Wolvie’s message is clear: “Seize land”. They put their own chains and cell phone number on a nearby warehouse and waited for the owner to call. When the initially upset owner finally did call, they were able to strike a deal, where in exchange for repair and security for the warehouse they could legally use the formerly abandoned facility without taking ownership, but also without rent.
When i asked if people could join the Worst Steel Worker union, Wolvie laughed and said “Sure, if they want to come to a pandemic hotspot, we are open for more hard working folks who want to live collectively like this. It might not work out of course, but they are welcome to come and try.”
They have yet to forge their first gargoyle, but have made great progress with the many other prerequisites including cannons, brass knuckles, impregnable doors and guillotines as well as all manner of custom metal craft pieces. They have already sparked an inspiring, gritty community of talented mostly young people who have the solid foundation needed to craft both the good life and impressive gargoyles.
Cities try to distinguish themselves from others in different ways. The small city of Eugene has some impressive pieces of public art.
I had my heart set on Ignition. Maud and i had spoken half a dozen times about the theory and set up. We had emailed much more about the tests we could administer in the relatively short amount of time new participants would be willing to self reflect before they hit the festival space. We discussed if Re-Evaluation Counseling (AKA co-counseling) could be synthesized to untrained practitioners quickly and if it was too trauma focused which would likely be the wrong mood to spark going into a fair. We had rough questions and scripts and Enneagram experts consulting us. And it is not for nothing that the principal volunteers for this event are called “disorganizers”.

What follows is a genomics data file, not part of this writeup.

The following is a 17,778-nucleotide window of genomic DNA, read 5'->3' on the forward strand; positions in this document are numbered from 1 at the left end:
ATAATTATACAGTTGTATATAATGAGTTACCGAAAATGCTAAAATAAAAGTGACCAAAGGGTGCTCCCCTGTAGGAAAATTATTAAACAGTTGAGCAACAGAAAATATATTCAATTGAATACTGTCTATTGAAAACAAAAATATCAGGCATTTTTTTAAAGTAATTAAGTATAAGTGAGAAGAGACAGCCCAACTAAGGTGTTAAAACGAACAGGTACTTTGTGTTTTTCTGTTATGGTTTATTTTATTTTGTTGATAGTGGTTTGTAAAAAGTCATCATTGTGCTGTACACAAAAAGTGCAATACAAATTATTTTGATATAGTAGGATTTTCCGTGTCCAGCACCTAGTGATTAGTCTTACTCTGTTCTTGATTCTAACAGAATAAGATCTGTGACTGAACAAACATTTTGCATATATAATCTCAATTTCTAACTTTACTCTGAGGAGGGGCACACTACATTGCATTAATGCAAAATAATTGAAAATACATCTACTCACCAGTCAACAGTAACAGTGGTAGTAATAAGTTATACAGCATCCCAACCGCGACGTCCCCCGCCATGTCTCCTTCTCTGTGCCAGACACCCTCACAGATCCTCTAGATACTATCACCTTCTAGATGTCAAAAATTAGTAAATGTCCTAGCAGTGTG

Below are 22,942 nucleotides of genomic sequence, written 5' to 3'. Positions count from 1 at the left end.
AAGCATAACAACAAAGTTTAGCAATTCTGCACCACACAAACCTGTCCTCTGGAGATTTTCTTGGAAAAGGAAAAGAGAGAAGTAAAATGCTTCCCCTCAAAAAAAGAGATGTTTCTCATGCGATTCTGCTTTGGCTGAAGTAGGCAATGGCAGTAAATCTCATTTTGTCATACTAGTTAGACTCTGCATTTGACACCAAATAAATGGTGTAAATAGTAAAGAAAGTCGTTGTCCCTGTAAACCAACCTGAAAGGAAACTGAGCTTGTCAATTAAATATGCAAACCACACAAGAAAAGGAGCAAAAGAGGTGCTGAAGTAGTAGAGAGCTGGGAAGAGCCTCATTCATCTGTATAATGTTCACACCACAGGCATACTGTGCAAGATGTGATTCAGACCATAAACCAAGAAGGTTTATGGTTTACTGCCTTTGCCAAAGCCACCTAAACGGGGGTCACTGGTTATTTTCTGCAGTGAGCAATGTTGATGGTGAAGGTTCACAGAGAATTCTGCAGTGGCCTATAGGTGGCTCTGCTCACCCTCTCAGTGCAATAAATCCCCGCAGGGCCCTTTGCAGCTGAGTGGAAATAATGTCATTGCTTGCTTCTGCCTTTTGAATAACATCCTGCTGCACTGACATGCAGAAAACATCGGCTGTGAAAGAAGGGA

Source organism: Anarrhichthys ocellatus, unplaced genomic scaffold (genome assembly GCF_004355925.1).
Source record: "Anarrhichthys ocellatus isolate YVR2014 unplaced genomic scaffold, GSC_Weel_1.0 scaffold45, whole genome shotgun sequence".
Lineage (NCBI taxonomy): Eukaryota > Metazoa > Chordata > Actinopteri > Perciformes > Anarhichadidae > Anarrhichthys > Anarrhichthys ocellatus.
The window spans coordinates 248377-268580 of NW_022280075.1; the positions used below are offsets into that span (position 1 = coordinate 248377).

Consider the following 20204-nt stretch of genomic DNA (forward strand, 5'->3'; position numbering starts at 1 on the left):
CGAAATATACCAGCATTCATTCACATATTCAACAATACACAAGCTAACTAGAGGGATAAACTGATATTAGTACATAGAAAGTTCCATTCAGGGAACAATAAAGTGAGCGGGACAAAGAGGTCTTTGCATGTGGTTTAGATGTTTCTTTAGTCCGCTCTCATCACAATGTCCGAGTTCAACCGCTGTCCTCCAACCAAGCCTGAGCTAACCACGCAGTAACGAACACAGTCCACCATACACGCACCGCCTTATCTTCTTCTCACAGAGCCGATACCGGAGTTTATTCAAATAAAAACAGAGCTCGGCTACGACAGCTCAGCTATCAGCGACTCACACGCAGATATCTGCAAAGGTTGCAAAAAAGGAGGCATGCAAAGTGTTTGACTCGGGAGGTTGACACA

We had wanted a space for Ignition’s operation and Darrell from Camp Contact offered us a smaller (25’ diameter) geodesic dome. But even a small dome was too large for the trivial amount of furniture we had acquired. And we were underprepared in half a dozen other ways.
Maud called it first; “we should cancel it.” My heart was broken, but she was right. And in leaving this failure early we were both able to concentrate on other aspects of this inaugural celebration. Maud took ignition “wifi;” doing personal orientation to new arrivals and helping everyone she could find their way. And i ran around doing errands for Angie’s amazing kitchen, working the front gate, driving compost away, shuttling participants to Twin Oaks and Cambia tours. Reverting to the axiom “no job is too low for a (dis)organizer.”
By failing soft in this ambitious aspect, the entire event was served.
Numerous participants said they had quink experiences large and small. We started several promising romances. Several people were asked what their pronouns were for the first time in their lives, and some were surprised to discover they didn’t know what pronouns they would like to be referred to as.
Lila described her quink experience to me. “I was in the Temple of Oracles late last night and there was this lovely cuddle pile that formed which was sensual w/o being sexual. It felt very safe because people were checking in with everyone about touching. I’ve never been in anything like that, i want more of it in my life.” It was at that moment i realized i was not only excited about, but felt obligated to organize Quink Fair 2020.
I had another lovely experience during the event. On the Sunday morning i got a call from my son Willow. “You should know that the police have set up a check point between the Quink event and Twin Oaks and they are stopping all the cars going through and questioning people.” My frustration with this police harassment was quickly abated by my appreciation of my son. He knew what was important to me, that the event participants did not have problems with police and he called so i could do something about it.